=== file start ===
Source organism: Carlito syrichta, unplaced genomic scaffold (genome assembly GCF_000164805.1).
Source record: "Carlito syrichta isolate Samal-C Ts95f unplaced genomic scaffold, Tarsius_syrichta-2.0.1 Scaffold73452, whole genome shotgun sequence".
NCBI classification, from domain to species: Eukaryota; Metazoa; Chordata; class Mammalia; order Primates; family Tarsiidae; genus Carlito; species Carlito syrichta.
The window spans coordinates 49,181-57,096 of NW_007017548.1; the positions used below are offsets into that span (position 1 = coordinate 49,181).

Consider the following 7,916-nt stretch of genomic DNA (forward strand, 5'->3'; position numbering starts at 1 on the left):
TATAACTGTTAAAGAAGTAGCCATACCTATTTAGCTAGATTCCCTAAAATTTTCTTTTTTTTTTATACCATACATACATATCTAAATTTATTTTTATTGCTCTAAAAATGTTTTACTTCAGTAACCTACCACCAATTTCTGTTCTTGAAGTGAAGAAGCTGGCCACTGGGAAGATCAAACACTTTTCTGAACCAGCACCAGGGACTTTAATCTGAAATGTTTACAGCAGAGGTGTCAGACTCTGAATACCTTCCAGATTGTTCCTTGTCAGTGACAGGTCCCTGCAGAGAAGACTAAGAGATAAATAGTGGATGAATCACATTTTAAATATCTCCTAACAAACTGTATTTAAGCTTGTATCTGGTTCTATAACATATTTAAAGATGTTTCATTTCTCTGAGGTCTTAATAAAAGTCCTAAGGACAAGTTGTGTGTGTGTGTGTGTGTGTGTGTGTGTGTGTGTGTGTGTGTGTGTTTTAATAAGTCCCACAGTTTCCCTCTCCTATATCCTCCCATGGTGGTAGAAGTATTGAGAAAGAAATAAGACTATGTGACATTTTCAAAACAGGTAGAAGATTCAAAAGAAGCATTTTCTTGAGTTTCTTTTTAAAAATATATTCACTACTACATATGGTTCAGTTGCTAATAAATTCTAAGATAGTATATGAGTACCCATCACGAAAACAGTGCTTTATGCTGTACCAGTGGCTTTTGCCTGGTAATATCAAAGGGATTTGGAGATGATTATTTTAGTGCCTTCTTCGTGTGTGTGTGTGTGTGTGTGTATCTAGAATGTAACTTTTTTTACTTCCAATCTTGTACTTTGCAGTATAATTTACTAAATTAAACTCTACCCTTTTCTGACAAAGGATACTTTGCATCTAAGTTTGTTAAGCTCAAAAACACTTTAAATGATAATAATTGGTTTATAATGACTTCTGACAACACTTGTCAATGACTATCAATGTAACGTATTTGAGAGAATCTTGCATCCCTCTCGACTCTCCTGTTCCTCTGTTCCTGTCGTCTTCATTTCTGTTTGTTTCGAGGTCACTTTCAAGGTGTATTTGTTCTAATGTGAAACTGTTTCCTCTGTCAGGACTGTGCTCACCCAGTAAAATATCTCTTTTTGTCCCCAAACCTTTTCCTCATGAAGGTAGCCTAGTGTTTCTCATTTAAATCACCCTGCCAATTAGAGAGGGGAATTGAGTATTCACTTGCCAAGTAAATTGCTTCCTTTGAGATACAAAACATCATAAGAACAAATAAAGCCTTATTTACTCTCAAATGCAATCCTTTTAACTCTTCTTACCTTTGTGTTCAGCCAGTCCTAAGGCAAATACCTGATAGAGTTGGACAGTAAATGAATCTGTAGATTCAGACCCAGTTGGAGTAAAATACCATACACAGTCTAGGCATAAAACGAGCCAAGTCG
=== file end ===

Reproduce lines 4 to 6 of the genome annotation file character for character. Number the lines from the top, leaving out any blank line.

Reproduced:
The window spans coordinates 49,181-57,096 of NW_007017548.1; the positions used below are offsets into that span (position 1 = coordinate 49,181).

Consider the following 7,916-nt stretch of genomic DNA (forward strand, 5'->3'; position numbering starts at 1 on the left):
TATAACTGTTAAAGAAGTAGCCATACCTATTTAGCTAGATTCCCTAAAATTTTCTTTTTTTTTTATACCATACATACATATCTAAATTTATTTTTATTGCTCTAAAAATGTTTTACTTCAGTAACCTACCACCAATTTCTGTTCTTGAAGTGAAGAAGCTGGCCACTGGGAAGATCAAACACTTTTCTGAACCAGCACCAGGGACTTTAATCTGAAATGTTTACAGCAGAGGTGTCAGACTCTGAATACCTTCCAGATTGTTCCTTGTCAGTGACAGGTCCCTGCAGAGAAGACTAAGAGATAAATAGTGGATGAATCACATTTTAAATATCTCCTAACAAACTGTATTTAAGCTTGTATCTGGTTCTATAACATATTTAAAGATGTTTCATTTCTCTGAGGTCTTAATAAAAGTCCTAAGGACAAGTTGTGTGTGTGTGTGTGTGTGTGTGTGTGTGTGTGTGTGTGTGTGTGTTTTAATAAGTCCCACAGTTTCCCTCTCCTATATCCTCCCATGGTGGTAGAAGTATTGAGAAAGAAATAAGACTATGTGACATTTTCAAAACAGGTAGAAGATTCAAAAGAAGCATTTTCTTGAGTTTCTTTTTAAAAATATATTCACTACTACATATGGTTCAGTTGCTAATAAATTCTAAGATAGTATATGAGTACCCATCACGAAAACAGTGCTTTATGCTGTACCAGTGGCTTTTGCCTGGTAATATCAAAGGGATTTGGAGATGATTATTTTAGTGCCTTCTTCGTGTGTGTGTGTGTGTGTGTGTATCTAGAATGTAACTTTTTTTACTTCCAATCTTGTACTTTGCAGTATAATTTACTAAATTAAACTCTACCCTTTTCTGACAAAGGATACTTTGCATCTAAGTTTGTTAAGCTCAAAAACACTTTAAATGATAATAATTGGTTTATAATGACTTCTGACAACACTTGTCAATGACTATCAATGTAACGTATTTGAGAGAATCTTGCATCCCTCTCGACTCTCCTGTTCCTCTGTTCCTGTCGTCTTCATTTCTGTTTGTTTCGAGGTCACTTTCAAGGTGTATTTGTTCTAATGTGAAACTGTTTCCTCTGTCAGGACTGTGCTCACCCAGTAAAATATCTCTTTTTGTCCCCAAACCTTTTCCTCATGAAGGTAGCCTAGTGTTTCTCATTTAAATCACCCTGCCAATTAGAGAGGGGAATTGAGTATTCACTTGCCAAGTAAATTGCTTCCTTTGAGATACAAAACATCATAAGAACAAATAAAGCCTTATTTACTCTCAAATGCAATCCTTTTAACTCTTCTTACCTTTGTGTTCAGCCAGTCCTAAGGCAAATACCTGATAGAGTTGGACAGTAAATGAATCTGTAGATTCAGACCCAGTTGGAGTAAAATACCATACACAGTCTAGGCATAAAACGAGCCAAGTCG